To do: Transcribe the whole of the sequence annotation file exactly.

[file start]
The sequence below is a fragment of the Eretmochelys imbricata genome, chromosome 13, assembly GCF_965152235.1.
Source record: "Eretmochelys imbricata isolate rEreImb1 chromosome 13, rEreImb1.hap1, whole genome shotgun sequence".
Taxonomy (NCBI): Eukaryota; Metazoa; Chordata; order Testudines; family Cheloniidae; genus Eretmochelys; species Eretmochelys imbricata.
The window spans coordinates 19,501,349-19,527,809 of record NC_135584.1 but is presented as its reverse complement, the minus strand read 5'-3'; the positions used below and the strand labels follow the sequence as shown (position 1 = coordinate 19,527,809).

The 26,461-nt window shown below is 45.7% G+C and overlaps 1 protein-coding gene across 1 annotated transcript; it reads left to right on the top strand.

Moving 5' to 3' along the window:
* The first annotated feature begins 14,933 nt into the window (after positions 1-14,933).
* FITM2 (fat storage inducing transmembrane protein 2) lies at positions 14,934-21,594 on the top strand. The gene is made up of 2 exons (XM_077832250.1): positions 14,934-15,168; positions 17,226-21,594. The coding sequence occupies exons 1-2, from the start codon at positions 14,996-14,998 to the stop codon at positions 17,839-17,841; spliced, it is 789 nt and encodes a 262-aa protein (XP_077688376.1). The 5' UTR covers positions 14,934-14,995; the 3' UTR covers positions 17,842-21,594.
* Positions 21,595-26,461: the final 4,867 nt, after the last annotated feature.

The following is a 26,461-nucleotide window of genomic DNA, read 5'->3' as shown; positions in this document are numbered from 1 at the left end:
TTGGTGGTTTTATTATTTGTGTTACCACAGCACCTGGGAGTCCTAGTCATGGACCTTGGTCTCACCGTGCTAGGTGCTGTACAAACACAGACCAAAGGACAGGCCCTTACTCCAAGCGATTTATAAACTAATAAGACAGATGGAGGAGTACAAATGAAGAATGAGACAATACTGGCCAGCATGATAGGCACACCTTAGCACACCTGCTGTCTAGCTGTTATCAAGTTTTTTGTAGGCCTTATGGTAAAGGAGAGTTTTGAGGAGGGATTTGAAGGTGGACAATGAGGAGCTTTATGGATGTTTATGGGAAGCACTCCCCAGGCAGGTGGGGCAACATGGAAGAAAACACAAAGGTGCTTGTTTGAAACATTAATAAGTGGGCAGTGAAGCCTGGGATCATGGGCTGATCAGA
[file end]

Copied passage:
The sequence below is a fragment of the Eretmochelys imbricata genome, chromosome 13, assembly GCF_965152235.1.
Source record: "Eretmochelys imbricata isolate rEreImb1 chromosome 13, rEreImb1.hap1, whole genome shotgun sequence".
Taxonomy (NCBI): Eukaryota; Metazoa; Chordata; order Testudines; family Cheloniidae; genus Eretmochelys; species Eretmochelys imbricata.
The window spans coordinates 19,501,349-19,527,809 of record NC_135584.1 but is presented as its reverse complement, the minus strand read 5'-3'; the positions used below and the strand labels follow the sequence as shown (position 1 = coordinate 19,527,809).

The 26,461-nt window shown below is 45.7% G+C and overlaps 1 protein-coding gene across 1 annotated transcript; it reads left to right on the top strand.

Moving 5' to 3' along the window:
* The first annotated feature begins 14,933 nt into the window (after positions 1-14,933).
* FITM2 (fat storage inducing transmembrane protein 2) lies at positions 14,934-21,594 on the top strand. The gene is made up of 2 exons (XM_077832250.1): positions 14,934-15,168; positions 17,226-21,594. The coding sequence occupies exons 1-2, from the start codon at positions 14,996-14,998 to the stop codon at positions 17,839-17,841; spliced, it is 789 nt and encodes a 262-aa protein (XP_077688376.1). The 5' UTR covers positions 14,934-14,995; the 3' UTR covers positions 17,842-21,594.
* Positions 21,595-26,461: the final 4,867 nt, after the last annotated feature.

The following is a 26,461-nucleotide window of genomic DNA, read 5'->3' as shown; positions in this document are numbered from 1 at the left end:
TTGGTGGTTTTATTATTTGTGTTACCACAGCACCTGGGAGTCCTAGTCATGGACCTTGGTCTCACCGTGCTAGGTGCTGTACAAACACAGACCAAAGGACAGGCCCTTACTCCAAGCGATTTATAAACTAATAAGACAGATGGAGGAGTACAAATGAAGAATGAGACAATACTGGCCAGCATGATAGGCACACCTTAGCACACCTGCTGTCTAGCTGTTATCAAGTTTTTTGTAGGCCTTATGGTAAAGGAGAGTTTTGAGGAGGGATTTGAAGGTGGACAATGAGGAGCTTTATGGATGTTTATGGGAAGCACTCCCCAGGCAGGTGGGGCAACATGGAAGAAAACACAAAGGTGCTTGTTTGAAACATTAATAAGTGGGCAGTGAAGCCTGGGATCATGGGCTGATCAGA